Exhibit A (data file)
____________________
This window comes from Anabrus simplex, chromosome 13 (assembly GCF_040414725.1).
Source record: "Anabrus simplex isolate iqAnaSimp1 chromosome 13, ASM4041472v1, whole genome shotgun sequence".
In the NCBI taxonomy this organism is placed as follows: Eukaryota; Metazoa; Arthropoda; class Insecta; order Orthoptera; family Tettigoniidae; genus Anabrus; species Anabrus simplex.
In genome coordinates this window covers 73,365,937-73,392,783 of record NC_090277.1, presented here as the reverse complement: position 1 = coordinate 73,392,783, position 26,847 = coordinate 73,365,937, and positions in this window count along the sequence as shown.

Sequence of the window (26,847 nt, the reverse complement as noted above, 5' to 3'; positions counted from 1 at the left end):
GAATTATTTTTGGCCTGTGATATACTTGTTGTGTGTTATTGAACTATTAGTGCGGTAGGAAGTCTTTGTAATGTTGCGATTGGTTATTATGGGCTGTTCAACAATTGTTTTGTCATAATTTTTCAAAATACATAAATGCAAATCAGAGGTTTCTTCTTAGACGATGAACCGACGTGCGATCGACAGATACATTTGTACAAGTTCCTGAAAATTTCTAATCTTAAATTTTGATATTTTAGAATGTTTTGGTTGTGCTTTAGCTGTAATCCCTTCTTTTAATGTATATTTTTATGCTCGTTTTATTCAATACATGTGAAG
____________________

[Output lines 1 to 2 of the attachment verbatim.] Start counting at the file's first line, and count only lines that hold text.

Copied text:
This window comes from Anabrus simplex, chromosome 13 (assembly GCF_040414725.1).
Source record: "Anabrus simplex isolate iqAnaSimp1 chromosome 13, ASM4041472v1, whole genome shotgun sequence".